promptly followed the example of the Saxons.

Not only did Bernadotte welcome the perfidious Saxons into his
ranks, but he used their artillery to bolster up his own, which
the former Marshal of France now aimed at Frenchmen.

The Saxons had scarcely entered the enemy ranks when they
celebrated their treachery by firing at us a hail of projectiles,
many of which were directed to my regiment, for I lost some
thirty men, among whom was Captain Bertain, an excellent officer
who had his head taken off by a cannon-ball.

So now it was Bernadotte, a man for whom French blood had
procured a throne, who was attempting to deliver to us the coup
de grace.

Amid this general disloyalty, the King of Wurtemberg presented an
honourable exception, for as I have said, he had informed
Napoleon that circumstances forced him to renounce his
friendship; but even after he had taken this final step, he
ordered his troops not to attack the French without giving them
ten days warning, and although he was now an enemy of France, he
dismissed from his army the general and several officers who had
handed over their troops to the Russians at the battle of
Leipzig, and withdrew all their decorations from the turncoat

Probstheyda, however, continued to be the theatre of a most
murderous struggle. The Old Guard, deployed behind the village,
held itself in readiness to hasten to the aid of its defenders.
Bulow's Prussian corps having attempted to push forward, was
heavily defeated; but we lost in the action General Delmas, a
distinguished soldier and a man of high principles who, having
been involved with Napoleon since the creation of the Empire, had
spent ten years in retirement, but asked to be returned to active
service when he saw his country in danger.

Facing a terrible cannonade, and continual attacks, the French
line remained steadfastly in position. Towards our left, Marshal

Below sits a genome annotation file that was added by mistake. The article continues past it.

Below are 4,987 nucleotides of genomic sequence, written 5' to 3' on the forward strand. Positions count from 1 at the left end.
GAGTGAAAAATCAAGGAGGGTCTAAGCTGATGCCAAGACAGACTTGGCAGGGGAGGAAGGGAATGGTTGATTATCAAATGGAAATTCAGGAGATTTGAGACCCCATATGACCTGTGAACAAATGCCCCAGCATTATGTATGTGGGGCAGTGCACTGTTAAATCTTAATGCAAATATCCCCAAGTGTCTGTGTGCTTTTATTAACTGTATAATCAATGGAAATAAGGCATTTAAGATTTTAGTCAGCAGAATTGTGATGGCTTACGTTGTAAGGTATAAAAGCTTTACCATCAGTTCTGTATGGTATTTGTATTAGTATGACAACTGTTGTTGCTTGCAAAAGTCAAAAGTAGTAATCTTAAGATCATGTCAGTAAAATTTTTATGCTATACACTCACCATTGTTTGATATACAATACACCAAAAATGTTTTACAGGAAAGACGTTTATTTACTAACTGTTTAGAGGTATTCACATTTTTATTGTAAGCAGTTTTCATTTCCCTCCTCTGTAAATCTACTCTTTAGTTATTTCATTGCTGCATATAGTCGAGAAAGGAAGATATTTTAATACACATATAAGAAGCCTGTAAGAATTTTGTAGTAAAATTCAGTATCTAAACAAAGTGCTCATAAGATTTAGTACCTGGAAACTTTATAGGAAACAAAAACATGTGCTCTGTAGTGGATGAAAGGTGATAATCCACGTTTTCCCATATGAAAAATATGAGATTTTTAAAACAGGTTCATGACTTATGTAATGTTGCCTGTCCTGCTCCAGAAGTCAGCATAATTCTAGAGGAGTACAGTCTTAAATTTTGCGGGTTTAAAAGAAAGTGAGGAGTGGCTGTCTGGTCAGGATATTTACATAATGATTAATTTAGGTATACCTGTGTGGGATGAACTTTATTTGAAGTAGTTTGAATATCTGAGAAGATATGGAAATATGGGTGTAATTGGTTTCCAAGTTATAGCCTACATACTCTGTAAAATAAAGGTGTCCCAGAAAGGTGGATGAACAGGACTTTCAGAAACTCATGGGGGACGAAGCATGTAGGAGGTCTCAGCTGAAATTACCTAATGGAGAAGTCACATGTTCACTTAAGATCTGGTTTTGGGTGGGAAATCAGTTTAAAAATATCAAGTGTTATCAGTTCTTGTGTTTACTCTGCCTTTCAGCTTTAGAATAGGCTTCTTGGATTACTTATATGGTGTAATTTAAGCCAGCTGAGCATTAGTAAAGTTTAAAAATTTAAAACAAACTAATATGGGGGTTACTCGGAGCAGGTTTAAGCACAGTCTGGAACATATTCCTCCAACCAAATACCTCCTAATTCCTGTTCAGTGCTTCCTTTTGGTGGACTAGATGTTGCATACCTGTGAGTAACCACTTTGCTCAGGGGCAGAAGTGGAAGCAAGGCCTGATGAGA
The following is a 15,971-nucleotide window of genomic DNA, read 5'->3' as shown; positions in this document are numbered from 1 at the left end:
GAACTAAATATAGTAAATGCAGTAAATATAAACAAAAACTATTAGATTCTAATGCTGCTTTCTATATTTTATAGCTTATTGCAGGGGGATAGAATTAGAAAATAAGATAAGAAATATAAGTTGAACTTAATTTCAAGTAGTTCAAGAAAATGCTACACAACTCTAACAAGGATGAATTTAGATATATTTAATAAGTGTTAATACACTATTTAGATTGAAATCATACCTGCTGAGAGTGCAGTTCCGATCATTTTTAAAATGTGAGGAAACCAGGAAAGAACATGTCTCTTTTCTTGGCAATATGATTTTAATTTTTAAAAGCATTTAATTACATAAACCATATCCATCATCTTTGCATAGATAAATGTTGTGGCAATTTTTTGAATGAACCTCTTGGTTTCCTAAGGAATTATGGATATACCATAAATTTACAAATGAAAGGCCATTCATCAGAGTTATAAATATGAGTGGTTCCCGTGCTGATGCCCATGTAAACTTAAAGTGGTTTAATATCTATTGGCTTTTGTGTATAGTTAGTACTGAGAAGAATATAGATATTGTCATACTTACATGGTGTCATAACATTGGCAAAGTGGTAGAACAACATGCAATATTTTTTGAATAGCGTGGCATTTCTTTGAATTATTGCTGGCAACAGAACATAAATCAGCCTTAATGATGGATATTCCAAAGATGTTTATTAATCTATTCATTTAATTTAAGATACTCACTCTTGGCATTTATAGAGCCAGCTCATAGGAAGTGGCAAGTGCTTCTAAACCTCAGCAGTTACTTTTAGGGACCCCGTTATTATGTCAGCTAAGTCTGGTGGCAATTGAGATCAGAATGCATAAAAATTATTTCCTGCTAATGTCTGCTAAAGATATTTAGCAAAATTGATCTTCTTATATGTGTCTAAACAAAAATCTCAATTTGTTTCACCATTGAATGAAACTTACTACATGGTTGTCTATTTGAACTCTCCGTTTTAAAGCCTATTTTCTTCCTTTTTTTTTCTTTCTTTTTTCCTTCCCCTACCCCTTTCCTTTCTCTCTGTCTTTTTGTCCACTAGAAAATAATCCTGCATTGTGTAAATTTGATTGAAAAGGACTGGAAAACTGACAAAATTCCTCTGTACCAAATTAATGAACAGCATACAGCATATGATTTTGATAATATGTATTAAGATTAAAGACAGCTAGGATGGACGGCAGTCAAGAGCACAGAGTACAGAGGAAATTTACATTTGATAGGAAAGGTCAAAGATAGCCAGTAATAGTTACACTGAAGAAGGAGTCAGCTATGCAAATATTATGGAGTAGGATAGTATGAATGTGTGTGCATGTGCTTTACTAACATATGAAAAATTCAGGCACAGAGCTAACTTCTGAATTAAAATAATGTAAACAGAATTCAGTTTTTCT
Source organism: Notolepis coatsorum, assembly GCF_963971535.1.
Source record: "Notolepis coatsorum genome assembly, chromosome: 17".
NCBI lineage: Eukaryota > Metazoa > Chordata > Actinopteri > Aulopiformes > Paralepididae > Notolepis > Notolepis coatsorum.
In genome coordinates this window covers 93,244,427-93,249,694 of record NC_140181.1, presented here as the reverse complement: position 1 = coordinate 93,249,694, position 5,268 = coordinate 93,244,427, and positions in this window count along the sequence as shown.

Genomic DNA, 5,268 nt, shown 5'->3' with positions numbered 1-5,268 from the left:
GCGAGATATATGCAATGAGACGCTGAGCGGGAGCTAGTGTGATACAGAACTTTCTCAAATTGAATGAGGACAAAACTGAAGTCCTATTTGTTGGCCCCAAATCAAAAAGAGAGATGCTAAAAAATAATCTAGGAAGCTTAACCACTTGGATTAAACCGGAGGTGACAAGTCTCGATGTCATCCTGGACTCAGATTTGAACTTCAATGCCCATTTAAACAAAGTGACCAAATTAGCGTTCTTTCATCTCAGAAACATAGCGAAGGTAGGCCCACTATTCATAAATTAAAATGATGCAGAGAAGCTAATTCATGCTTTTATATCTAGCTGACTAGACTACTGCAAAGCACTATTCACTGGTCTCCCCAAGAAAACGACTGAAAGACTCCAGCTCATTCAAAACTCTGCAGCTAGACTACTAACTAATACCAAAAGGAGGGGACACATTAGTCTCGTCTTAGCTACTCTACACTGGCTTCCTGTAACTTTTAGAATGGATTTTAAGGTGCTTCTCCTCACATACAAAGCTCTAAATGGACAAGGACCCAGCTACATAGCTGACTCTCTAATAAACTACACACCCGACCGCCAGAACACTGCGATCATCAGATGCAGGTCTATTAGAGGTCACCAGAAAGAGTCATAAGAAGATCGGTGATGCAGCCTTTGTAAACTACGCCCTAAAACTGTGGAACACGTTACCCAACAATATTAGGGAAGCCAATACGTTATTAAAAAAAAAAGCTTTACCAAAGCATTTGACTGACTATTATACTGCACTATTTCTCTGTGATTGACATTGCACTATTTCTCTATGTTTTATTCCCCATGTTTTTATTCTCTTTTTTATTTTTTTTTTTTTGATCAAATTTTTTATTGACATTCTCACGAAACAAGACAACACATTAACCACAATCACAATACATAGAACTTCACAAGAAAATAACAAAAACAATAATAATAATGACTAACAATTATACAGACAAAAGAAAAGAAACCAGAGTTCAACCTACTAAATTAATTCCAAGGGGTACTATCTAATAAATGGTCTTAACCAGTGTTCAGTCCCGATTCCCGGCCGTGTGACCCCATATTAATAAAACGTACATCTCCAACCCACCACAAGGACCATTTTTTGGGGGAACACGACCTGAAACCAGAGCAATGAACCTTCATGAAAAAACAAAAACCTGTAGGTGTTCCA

Macdonald and General Sebastiani were holding the ground between
Probstheyda and Sttteritz, in spite of numerous attacks by
Klenau's Austrians and the Russians of Doctoroff, when they were
assailed by a charge of more than 20,000 Cossacks and Baskirs,
the efforts of the latter being directed mainly at Sebastiani's

With much shouting, these barbarians rapidly surrounded our
squadrons, against which they launched thousands of arrows, which
did very little damage because the Baskirs, being entirely
irregulars, do not know how to form up in ranks and they go about
in a mob like a flock of sheep, with the result that the riders
cannot shoot horizontally without wounding or killing their
comrades who are in front of them, but shoot their arrows into
the air to describe an arc which will allow them to descend on
the enemy. But as this system does not permit any accurate aim,
nine-tenths of the arrows miss their target, and those that do
arrive have used up in their ascent the impulse given to them by
the bow, and fall only under their own weight, which is very
small, so that they do not as a rule inflict any serious
injuries. In fact, the Baskirs, having no other arms, are
undoubtedly the world's least dangerous troops.

However, since they attacked us in swarms, and the more one
killed of these wasps, the more seemed to arrive, the huge number
of arrows which they discharged into the air of necessity caused
a few dangerous wounds. Thus, one of my finest N.C.O.s. by the